Is Oil and Gasoline Demand Rising Again?

The media is filled with reports that Americans are driving less, and that gasoline demand and oil demand continue to drop. What’s the reality of the situation? Is demand continuing to drop, has it leveled off, or is it rising again? The graphs below tell the story:

Figure 1: US gasoline demand dropped off in 2008. US Gasoline demand is highly cyclical, and figure 2 corrects for this.

2007 vs 2008 Gasoline Consumption

Figure 2: To eliminate seasonality, 2007 demand is subtracted from 2008 demand to measure the difference week by week. This shows that demand crashed in September and October, but has subsequently begun to recover. Low gas prices may be responsible for the demand rebound.

2008 Second Half US Oil Consumption

Figure 3: US oil demand also dropped sharply during September and October, but has since recovered to mid-2008 levels. In addition to rising gasoline consumption, residual fuel oil demand is rising since oil is now price-competitive with natural gas.

Figure 4: The long term EIA graph shows that demand growth has leveled off, and that after a sharp drop in late 2008, demand is recovering.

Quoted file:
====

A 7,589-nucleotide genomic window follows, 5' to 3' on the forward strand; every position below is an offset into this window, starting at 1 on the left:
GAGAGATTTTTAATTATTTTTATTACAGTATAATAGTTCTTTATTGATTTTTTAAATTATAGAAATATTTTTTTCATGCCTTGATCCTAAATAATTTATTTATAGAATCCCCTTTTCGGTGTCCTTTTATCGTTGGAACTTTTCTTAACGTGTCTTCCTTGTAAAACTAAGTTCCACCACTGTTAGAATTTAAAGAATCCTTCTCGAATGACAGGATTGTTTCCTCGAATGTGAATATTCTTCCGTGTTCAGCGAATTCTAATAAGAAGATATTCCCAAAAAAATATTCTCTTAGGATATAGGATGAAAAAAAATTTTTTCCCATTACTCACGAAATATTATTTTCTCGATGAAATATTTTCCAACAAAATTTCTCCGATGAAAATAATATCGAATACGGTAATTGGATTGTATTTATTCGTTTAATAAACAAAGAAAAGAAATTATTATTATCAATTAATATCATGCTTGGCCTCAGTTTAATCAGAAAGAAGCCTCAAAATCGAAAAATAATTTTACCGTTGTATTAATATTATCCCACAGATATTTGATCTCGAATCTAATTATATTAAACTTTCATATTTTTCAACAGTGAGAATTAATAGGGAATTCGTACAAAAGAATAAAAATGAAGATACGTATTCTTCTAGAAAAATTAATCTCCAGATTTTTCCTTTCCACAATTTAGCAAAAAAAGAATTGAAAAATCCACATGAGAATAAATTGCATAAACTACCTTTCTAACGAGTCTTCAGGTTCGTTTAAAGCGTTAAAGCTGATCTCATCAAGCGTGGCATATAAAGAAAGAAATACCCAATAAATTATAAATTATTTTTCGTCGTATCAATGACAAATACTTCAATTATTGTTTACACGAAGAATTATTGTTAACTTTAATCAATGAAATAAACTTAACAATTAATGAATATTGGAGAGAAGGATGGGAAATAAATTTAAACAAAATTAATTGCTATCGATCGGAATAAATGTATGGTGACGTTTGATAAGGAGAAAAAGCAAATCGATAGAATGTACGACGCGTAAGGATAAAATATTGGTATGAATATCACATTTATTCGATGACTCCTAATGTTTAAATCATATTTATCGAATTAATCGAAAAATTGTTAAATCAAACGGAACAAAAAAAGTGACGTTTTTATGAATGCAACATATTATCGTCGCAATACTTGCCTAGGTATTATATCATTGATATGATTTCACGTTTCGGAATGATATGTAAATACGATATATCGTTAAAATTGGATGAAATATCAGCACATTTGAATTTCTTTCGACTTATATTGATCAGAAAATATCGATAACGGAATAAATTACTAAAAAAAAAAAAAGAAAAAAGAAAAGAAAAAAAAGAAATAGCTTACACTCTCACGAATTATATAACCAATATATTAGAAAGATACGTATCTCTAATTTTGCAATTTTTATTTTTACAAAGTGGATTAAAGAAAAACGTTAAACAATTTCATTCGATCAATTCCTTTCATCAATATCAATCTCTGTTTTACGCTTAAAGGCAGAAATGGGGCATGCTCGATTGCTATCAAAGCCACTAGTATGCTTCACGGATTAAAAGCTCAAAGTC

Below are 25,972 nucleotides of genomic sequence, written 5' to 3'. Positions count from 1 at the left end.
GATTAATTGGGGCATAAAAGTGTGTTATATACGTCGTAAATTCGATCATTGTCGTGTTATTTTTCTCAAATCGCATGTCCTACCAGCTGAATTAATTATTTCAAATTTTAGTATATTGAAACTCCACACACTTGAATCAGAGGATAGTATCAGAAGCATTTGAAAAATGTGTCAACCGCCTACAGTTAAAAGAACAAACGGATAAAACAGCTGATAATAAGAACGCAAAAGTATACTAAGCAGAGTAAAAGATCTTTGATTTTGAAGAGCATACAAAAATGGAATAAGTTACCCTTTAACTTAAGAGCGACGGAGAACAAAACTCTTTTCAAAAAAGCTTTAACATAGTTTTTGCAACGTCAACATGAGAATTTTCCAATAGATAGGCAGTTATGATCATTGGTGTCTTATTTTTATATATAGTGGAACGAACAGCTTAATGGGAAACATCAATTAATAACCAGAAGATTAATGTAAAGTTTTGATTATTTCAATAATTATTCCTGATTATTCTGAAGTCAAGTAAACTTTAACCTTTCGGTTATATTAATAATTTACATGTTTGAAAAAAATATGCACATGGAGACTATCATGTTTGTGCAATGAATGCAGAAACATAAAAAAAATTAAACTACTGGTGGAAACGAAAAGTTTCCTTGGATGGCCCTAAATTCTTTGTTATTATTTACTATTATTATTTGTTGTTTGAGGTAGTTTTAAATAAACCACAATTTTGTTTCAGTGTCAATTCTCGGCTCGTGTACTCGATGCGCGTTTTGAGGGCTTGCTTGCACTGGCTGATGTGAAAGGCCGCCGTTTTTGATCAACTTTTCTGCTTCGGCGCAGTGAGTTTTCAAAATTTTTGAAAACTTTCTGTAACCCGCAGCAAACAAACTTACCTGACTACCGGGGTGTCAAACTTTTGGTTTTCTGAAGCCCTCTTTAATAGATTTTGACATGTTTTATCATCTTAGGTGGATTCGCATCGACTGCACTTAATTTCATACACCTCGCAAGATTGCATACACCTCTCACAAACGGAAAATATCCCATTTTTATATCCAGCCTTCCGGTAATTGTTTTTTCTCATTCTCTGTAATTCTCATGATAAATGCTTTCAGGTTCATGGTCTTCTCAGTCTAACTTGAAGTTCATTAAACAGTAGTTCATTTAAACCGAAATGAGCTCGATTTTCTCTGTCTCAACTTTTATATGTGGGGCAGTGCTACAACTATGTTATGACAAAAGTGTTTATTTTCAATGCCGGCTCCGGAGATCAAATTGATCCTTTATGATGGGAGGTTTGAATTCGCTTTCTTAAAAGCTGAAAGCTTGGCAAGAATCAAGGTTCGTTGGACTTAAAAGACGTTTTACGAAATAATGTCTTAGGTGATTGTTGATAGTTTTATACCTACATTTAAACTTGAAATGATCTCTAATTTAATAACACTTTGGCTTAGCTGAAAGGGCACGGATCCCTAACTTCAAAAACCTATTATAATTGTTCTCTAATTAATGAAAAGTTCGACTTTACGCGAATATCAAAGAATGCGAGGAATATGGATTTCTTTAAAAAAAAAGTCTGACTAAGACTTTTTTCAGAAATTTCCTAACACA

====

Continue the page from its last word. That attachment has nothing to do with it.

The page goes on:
Gasoline and crude oil demand seem to have recovered from the levels experienced during the heart of the financial market meltdown. Intuitively, gasoline demand should rebound a bit, since gasoline price deflation over the past year makes driving a very inexpensive activity for consumers. With the recession curtailing further oil exploration, we may be in for a price shock when economic growth returns!

Note: All data used in the graphs can be found by clicking on the EIA graphs, which link to the appropriate EIA data pages.

How much will gas cost in 3 months?

This question is actually fairly easy to answer. If we look at wholesale gasoline futures prices, we can see with pretty good accuracy what wholesale gasoline will cost in a month or two. It takes a couple of weeks (or longer) for wholesale gasoline to make it to your local gas station, so that we can look out and see mid summer gasoline prices today.

Take a look at Bloomberg’s Energy Prices page, and you’ll see that NYMEX gasoline futures are trading at just under 3 dollars (297 cents) as of April 18th, 2008.

On average, federal and state governments add another 47 cents in taxes to this figure. The federal government adds 18.4 cents in taxes, and each state’s total gas tax is listed here.

Gasoline storage, distribution, marketing, and retail markup add a bit more than 10%, or 30-35 cents to the final price.

All told, that means that $3.80 regular unleaded is on the way for the summer in low tax states, with gas just over $4 in California, Nevada, and other states with higher gas taxes.

But don’t think I’d have it any other way – just as in the late 70’s, high gas prices will be Americans’ best incentive to ditch their gas guzzlers and start conserving.